Finally, a new book project connects the dots between the Cold War and a traumatic family event: In March of 1966, an Air Force jet crashed onto my family home. My courageous and resouceful mother barely escaped with her two year-old daughter enclosed in one arm and the family cat in the other. How the tiny pieces of what was left of that jet came to be embedded in the rubble of our house--and what my mother called "the aftermath"--tell a Cold War story few will recognize.

Selected Presentations:

Preservation Society of Charleston, Charleston, SC: "Gentrification, Landmarking, and Class Warfare in Bedford Stuyvesant, Brooklyn" (March 27, 2018)

Popular Culture Association of America (PCAA): New Orleans, “’Slumming’ and ‘Unslumming’: The Case of Brooklyn’s Bedford Stuyvesant” (April 2, 2015)

TEDxWilliamsburg, Wythe Hotel: “Reading Brooklyn,” May 9, 2013

NeMLA, New Brunswick, NJ: “Labor’s Love Lost: William Carlos Williams’ ‘Paterson, the Strike,’” Panel Chair, New Jersey(March 11, 2011)

International Association of Philosophy and Literature, University of Regina Saskatchewan: “Passing Strange: Anatole Broyard’s Americas” (May 28, 2010)

NeMLA, Montreal: “Gertrude’s Troublesome Pounce,” Panel Chair, Shakespeare’s Cougars, (April 9, 2010)

ACTC, New Brunswick, New Jersey: “Back to the Future: Core Texts and Contexts for College Writing” (April 15, 2010)

Publications

Authored Book

The Woman in Me: Willem de Kooning, Woman I-VI. (Lewiston, NY: The Edwin Mellen Press, 2019) (in press)

Textbook

Juxtapositions: Ideas for College Writers (Longman 2004, second edition August 2005, third edition August 2007).

Edited Book

Dating: Philosophy for Everyone (Oxford: Blackwell, 2010), with Kristie Miller.

Articles

"Mister Rogers, Mesmer." In Mr. Rogers and Philosophy, Eric J and Holly K Mohr, eds. (forthcoming, Chicago: Open Court Publishing Company, 2019)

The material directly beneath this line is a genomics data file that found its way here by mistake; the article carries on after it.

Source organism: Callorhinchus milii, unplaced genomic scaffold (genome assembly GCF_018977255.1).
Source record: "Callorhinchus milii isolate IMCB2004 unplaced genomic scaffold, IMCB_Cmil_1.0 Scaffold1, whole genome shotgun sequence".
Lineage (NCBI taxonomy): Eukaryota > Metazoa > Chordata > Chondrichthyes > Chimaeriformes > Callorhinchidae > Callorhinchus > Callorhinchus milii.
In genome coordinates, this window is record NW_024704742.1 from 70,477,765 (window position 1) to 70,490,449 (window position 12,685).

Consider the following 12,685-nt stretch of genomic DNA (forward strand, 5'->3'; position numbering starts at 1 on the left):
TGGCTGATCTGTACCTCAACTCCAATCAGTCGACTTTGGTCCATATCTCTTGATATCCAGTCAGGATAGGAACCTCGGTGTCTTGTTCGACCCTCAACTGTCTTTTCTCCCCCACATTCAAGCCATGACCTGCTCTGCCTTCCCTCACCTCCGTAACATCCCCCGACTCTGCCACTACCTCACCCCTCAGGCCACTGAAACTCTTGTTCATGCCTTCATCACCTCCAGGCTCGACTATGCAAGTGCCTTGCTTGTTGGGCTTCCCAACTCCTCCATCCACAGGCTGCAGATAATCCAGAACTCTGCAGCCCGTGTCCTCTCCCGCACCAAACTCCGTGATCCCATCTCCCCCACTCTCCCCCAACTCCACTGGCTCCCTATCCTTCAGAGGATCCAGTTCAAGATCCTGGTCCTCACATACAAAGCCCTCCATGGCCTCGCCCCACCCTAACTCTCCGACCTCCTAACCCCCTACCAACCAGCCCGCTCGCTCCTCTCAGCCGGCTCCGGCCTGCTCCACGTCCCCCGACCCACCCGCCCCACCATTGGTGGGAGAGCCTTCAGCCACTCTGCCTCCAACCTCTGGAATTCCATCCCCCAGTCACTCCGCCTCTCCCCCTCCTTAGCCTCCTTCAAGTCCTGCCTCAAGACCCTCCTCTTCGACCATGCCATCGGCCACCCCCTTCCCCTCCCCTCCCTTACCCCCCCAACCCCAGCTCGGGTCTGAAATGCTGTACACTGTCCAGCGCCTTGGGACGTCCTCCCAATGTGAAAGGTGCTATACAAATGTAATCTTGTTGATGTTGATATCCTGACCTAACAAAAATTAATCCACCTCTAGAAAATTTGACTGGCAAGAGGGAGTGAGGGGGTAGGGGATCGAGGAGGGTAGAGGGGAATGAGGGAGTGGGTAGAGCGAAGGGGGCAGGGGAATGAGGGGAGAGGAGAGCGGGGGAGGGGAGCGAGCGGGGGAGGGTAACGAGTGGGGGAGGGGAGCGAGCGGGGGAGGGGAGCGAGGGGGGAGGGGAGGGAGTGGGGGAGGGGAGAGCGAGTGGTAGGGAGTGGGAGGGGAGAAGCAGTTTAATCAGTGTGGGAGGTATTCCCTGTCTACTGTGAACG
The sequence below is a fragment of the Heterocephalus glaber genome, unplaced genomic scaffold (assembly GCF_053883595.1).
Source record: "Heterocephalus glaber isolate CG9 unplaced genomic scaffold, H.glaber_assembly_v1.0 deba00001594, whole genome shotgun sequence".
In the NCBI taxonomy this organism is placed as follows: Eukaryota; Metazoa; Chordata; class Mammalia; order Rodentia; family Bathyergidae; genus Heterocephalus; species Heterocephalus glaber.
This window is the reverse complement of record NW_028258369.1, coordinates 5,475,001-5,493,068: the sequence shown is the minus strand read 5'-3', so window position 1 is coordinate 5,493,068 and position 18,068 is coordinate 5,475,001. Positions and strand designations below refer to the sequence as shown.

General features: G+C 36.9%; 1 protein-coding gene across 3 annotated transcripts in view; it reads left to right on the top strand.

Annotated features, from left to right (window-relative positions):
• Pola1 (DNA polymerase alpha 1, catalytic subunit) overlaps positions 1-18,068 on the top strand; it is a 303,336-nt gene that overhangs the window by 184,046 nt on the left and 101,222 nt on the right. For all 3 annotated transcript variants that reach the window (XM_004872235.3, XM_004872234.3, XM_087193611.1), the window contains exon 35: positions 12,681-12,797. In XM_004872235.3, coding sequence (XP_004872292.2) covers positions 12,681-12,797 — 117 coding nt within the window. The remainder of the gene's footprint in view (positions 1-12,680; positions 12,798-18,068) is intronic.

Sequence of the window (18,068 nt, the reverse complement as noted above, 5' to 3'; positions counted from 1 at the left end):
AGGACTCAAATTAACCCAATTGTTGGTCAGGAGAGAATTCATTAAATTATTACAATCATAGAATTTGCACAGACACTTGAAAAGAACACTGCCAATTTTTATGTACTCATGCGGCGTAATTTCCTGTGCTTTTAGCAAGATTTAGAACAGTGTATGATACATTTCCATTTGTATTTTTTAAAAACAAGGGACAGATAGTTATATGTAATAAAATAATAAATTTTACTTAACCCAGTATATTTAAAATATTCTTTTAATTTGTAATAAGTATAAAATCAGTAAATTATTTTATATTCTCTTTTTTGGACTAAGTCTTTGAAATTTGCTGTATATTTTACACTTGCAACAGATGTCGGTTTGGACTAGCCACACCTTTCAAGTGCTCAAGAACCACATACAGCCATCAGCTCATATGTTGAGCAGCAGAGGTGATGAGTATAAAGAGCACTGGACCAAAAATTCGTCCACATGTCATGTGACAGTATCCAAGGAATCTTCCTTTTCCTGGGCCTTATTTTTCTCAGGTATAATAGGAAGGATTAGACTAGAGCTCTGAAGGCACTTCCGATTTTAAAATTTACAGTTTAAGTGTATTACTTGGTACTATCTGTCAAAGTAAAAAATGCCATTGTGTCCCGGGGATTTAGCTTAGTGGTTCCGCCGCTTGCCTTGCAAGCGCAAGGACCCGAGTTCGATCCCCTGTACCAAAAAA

"On WikiLeaks and Bullshit." In Wikileaking: The Ethics of Secrecy and Exposure, Christian Cotton and Robert Arp, eds. (Chicago: Open Court Publishing Company, 2019)

“Daveed Diggs’ Doubling.” In Hamilton and Philosophy: Revolutionary Thinking, Aaron Rabinowitz and Robert Arp, eds. (Chicago: Open Court Publishing Company, 2017)

"'This house belong to me, now': The 'Slumming' and 'Gentrification' of Bedford Stuyvesant, Brooklyn as Experienced and Foretold by Paule Marshall's Brown Girl, Brownstones," Anthurium: A Caribbean Studies Journal  (Spring 2017). https://scholarlyrepository.miami.edu/anthurium/vol14/iss1/4/ 

“Why Less May Be More: Dating and the City.” In Dating: Philosophy for Everyone (Oxford: Blackwell, 2010),

“Introduction,” in Dating: Philosophy for Everyone (Oxford: Blackwell, 2010), with Krsitie Miller, 2010.

“Program Description: The Core Humanities Program at the City College Center for Worker Education.” Composition Studies  (October 2007).

“Formalism and the Aesthetic in the Composition Classroom.” Inquirer 2002.

“’Se in what stat thou dost indwell’: The Shifting Constructions of Power and Gender Relations in Wisdom.” In Essays in Honor of Martin Stevens (Boydell and Brewer, 1998).